Ok, all you non-Neanderthals in the business, how about let’s show the value of women in our industry and teach something about social media to the “He-man Woman Haters Club” in Ogden! I implore you to comment, post, and share this story on Facebook, LinkedIn, and Twitter. Unfortunately, it appears the “leaders” don’t know much about this interweb social thing.  However, we can shed light on the darkness of their “mainstream.”

From the Command Post (West) and thick fog of cigar smoke along with being a bit pissed off about how backwards people try to push down achievers…Cheers Y’all!  #thefuneralcommander

 

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The answer, “We’ve always done it that way.”  The question, “What do funeral home owners say when their market share is declining, profits are dwindling, and business in a downward spiral?”  Really?!  Can’t we agree that, by definition, this is insanity – doing the same thing over and over again expecting different results?  Wake The Funeral up!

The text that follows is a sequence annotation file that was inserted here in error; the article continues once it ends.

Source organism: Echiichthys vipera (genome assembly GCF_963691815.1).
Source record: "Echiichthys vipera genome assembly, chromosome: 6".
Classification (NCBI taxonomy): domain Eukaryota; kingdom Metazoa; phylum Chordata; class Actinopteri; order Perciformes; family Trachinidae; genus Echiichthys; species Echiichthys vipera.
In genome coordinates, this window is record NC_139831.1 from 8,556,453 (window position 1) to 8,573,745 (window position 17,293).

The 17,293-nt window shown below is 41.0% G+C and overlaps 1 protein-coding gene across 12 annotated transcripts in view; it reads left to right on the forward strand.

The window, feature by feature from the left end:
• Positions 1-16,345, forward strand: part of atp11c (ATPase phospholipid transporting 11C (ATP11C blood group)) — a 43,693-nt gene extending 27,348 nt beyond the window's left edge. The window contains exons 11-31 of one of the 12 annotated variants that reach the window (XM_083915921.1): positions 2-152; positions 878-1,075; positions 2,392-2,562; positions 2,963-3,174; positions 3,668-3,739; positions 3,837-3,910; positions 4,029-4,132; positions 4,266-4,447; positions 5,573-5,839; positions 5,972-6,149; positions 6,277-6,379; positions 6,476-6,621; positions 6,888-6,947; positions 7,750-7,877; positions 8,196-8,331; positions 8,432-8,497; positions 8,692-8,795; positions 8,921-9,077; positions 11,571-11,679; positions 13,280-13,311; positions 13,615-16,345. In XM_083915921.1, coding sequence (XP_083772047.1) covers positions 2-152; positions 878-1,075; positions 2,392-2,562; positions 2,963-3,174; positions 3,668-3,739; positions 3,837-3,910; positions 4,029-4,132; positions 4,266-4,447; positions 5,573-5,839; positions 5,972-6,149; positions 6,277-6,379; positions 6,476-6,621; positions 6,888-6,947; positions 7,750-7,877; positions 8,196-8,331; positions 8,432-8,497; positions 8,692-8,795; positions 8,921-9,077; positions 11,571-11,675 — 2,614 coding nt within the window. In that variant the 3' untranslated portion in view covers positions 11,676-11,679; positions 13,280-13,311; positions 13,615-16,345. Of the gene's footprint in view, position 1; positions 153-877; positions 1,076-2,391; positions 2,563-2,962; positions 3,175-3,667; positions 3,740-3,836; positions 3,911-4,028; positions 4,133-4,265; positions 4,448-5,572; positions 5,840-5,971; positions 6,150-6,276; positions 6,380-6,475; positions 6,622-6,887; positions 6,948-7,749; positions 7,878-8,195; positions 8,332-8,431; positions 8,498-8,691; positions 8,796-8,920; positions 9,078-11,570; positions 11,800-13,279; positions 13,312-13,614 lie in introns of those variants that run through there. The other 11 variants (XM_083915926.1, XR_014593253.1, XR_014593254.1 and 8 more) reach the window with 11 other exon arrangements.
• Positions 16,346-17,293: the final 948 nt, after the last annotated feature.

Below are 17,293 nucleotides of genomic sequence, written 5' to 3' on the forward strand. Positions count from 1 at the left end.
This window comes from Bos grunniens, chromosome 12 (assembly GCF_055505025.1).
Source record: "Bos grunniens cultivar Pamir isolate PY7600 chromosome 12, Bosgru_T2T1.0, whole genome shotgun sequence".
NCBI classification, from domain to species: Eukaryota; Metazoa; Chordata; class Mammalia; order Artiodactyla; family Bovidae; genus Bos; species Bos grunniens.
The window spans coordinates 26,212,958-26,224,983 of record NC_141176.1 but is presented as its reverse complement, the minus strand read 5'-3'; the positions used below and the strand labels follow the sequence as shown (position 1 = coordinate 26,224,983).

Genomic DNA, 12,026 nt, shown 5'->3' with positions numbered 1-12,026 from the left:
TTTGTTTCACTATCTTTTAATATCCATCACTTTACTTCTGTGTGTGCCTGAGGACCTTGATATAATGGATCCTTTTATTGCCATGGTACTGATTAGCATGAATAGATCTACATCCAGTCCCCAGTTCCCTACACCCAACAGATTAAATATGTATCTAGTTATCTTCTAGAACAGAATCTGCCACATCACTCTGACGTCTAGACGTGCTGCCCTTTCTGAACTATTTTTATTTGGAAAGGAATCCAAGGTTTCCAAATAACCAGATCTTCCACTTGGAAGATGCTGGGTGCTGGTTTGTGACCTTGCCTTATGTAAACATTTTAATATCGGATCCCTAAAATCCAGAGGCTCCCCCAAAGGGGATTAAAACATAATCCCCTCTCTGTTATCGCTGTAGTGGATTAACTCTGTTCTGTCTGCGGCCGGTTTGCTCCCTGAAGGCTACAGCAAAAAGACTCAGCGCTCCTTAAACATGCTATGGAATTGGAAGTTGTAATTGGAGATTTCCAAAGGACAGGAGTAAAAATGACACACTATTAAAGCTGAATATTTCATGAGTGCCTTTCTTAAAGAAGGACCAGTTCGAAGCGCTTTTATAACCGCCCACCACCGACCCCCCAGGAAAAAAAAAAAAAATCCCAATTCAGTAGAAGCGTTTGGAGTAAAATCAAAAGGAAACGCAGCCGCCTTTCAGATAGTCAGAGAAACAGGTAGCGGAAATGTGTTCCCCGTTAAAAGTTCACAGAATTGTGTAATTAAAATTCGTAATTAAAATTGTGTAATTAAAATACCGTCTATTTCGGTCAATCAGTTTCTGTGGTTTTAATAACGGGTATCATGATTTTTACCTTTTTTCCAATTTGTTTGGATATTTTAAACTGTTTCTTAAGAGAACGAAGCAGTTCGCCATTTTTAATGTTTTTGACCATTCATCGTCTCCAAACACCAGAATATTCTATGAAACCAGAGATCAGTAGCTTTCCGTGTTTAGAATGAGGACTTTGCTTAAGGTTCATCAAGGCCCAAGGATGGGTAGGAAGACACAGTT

I am continuously astounded when I talk with funeral home owners and listen to their reluctance to address the real problems they are facing in their businesses.  “I just don’t think I can get our directors to do that” and “It’s never worked in the past” are common laments.  Both statements indicate that the Inmates are running your asylum.  You may be in worse shape than you think!